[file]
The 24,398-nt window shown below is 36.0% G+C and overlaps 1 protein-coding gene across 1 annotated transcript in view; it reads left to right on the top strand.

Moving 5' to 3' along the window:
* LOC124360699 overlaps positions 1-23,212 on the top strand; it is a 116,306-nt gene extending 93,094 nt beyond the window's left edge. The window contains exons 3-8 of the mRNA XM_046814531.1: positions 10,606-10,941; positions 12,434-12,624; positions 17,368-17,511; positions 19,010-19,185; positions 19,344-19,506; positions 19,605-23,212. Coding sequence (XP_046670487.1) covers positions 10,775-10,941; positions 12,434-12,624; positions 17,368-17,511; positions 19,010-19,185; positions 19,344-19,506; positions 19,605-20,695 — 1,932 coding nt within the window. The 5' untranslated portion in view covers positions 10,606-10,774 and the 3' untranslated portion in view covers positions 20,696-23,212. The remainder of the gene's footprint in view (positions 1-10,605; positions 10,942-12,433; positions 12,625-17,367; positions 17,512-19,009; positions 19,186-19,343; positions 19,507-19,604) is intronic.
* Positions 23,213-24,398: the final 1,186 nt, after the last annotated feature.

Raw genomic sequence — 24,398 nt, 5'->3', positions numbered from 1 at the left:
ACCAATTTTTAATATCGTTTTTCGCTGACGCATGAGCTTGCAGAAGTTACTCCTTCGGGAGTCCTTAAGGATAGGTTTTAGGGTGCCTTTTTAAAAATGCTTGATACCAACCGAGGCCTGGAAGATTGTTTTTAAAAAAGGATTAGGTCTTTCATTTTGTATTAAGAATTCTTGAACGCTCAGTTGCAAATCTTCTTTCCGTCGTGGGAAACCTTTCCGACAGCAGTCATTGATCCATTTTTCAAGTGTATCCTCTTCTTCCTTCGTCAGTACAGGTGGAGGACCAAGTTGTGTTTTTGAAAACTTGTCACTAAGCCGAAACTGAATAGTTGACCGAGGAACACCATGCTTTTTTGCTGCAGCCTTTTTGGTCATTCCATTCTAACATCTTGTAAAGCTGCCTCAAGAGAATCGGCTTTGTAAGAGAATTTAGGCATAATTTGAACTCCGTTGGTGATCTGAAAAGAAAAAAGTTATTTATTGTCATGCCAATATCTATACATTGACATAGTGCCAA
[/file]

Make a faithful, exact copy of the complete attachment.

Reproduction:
The 24,398-nt window shown below is 36.0% G+C and overlaps 1 protein-coding gene across 1 annotated transcript in view; it reads left to right on the top strand.

Moving 5' to 3' along the window:
* LOC124360699 overlaps positions 1-23,212 on the top strand; it is a 116,306-nt gene extending 93,094 nt beyond the window's left edge. The window contains exons 3-8 of the mRNA XM_046814531.1: positions 10,606-10,941; positions 12,434-12,624; positions 17,368-17,511; positions 19,010-19,185; positions 19,344-19,506; positions 19,605-23,212. Coding sequence (XP_046670487.1) covers positions 10,775-10,941; positions 12,434-12,624; positions 17,368-17,511; positions 19,010-19,185; positions 19,344-19,506; positions 19,605-20,695 — 1,932 coding nt within the window. The 5' untranslated portion in view covers positions 10,606-10,774 and the 3' untranslated portion in view covers positions 20,696-23,212. The remainder of the gene's footprint in view (positions 1-10,605; positions 10,942-12,433; positions 12,625-17,367; positions 17,512-19,009; positions 19,186-19,343; positions 19,507-19,604) is intronic.
* Positions 23,213-24,398: the final 1,186 nt, after the last annotated feature.

Raw genomic sequence — 24,398 nt, 5'->3', positions numbered from 1 at the left:
ACCAATTTTTAATATCGTTTTTCGCTGACGCATGAGCTTGCAGAAGTTACTCCTTCGGGAGTCCTTAAGGATAGGTTTTAGGGTGCCTTTTTAAAAATGCTTGATACCAACCGAGGCCTGGAAGATTGTTTTTAAAAAAGGATTAGGTCTTTCATTTTGTATTAAGAATTCTTGAACGCTCAGTTGCAAATCTTCTTTCCGTCGTGGGAAACCTTTCCGACAGCAGTCATTGATCCATTTTTCAAGTGTATCCTCTTCTTCCTTCGTCAGTACAGGTGGAGGACCAAGTTGTGTTTTTGAAAACTTGTCACTAAGCCGAAACTGAATAGTTGACCGAGGAACACCATGCTTTTTTGCTGCAGCCTTTTTGGTCATTCCATTCTAACATCTTGTAAAGCTGCCTCAAGAGAATCGGCTTTGTAAGAGAATTTAGGCATAATTTGAACTCCGTTGGTGATCTGAAAAGAAAAAAGTTATTTATTGTCATGCCAATATCTATACATTGACATAGTGCCAA